Shaquille O’Neil: His Biggest Fear (And How It Still Haunts Him Today)

Shaq2Shaq has pretty much done it all: from being an Olympian to NBA all-star champion, to father and even a commercial pitch-man for everything. It’s hard to imagine how anyone could tease the 7’1″ Shaquille O’Neal, but that’s exactly what happened when Shaq was growing up with a stutter. Kids called him Sasquatch — what else to call a large super husky kid who had the name Shaquille, a name no one had heard before? But even with Shaq’s height, deep voice and the number of people that feared him on the basketball court, Shaq feared one thing.

Shaq was terrified of his stutter.

He would sit in class, knowing that if the teacher called on him he’d never be able to get the words out. “I’d rather take the zero” he jokes.

“I’d be like, ‘Please don’t call on me, please don’t call on me.’ I know the teacher is going to call on me and I’m going to stutter and everyone is going to laugh at me.'”

There are four factors most likely to contribute to the development of stuttering: genetics (approximately 60% of those who stutter have a family member who does also); child development (children with other speech and language problems or developmental delays are more likely to stutter); neurophysiology (recent neurological research has shown that people who stutter process speech and language slightly differently than those who do not stutter); and family dynamics (high expectations and fast-paced lifestyles can contribute to stuttering).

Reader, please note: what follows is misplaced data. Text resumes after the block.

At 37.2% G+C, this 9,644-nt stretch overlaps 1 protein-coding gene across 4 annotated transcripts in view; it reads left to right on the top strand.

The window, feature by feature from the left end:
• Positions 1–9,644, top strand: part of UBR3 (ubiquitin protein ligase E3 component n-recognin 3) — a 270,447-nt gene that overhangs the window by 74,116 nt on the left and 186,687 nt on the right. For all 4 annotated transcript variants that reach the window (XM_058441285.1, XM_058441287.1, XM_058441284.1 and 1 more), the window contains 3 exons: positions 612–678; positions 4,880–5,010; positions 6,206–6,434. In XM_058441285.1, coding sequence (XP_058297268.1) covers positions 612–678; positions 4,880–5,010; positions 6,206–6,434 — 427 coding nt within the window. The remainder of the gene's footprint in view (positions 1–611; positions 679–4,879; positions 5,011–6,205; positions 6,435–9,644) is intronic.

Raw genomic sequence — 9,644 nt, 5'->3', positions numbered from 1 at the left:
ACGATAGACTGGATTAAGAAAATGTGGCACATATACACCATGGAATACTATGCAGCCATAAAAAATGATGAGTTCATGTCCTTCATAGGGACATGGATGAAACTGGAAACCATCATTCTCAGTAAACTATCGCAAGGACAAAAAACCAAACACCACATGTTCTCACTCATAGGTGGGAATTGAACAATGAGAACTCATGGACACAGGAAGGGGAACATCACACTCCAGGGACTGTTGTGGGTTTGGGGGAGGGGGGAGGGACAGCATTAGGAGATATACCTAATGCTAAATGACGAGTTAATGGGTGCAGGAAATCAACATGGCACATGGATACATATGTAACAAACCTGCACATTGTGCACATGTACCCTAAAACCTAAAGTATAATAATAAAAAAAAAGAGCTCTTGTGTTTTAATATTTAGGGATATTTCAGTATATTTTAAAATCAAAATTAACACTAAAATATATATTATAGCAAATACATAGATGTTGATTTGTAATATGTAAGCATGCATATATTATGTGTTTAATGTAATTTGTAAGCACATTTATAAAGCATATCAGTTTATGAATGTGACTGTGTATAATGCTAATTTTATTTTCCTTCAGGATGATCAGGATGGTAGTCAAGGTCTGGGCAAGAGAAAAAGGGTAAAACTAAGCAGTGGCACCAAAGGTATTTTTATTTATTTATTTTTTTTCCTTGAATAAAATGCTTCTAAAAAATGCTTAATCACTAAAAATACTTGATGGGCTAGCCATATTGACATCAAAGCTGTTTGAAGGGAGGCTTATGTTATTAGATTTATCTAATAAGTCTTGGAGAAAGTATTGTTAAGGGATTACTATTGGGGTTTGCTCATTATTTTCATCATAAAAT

Here’s 3 Steps to Get Your Stuttering Under Control:
1. Mentally and physically relax
Tell yourself that you really are going to do fine. When you are worried that you are going to stutter, you make it likelier that you will. Relax both your body and your mind. Take a quick assessment of your body: Is your back stiff? Are your hands clenched? Relax…it helps.

(Photo credit: Instagram)

2. Use A Mirror
Stand in front of the mirror and just start talking about anything — how your day went, what you’re feeling like, what you’re planning on eating later on — and watch your stutter disappear. Visualize yourself speaking in a clear, stutter free tone.

3. When you stutter, smile. Work through stuttering by letting out great smile. Even if it’s not a smile do something that reminds you that “yes, you’ve got this” and you can make it through.

“I still stutter to this day, but now I’m more cool with it now,” admits Shaq. Watching him grin as he explains what he does to disarm listeners when…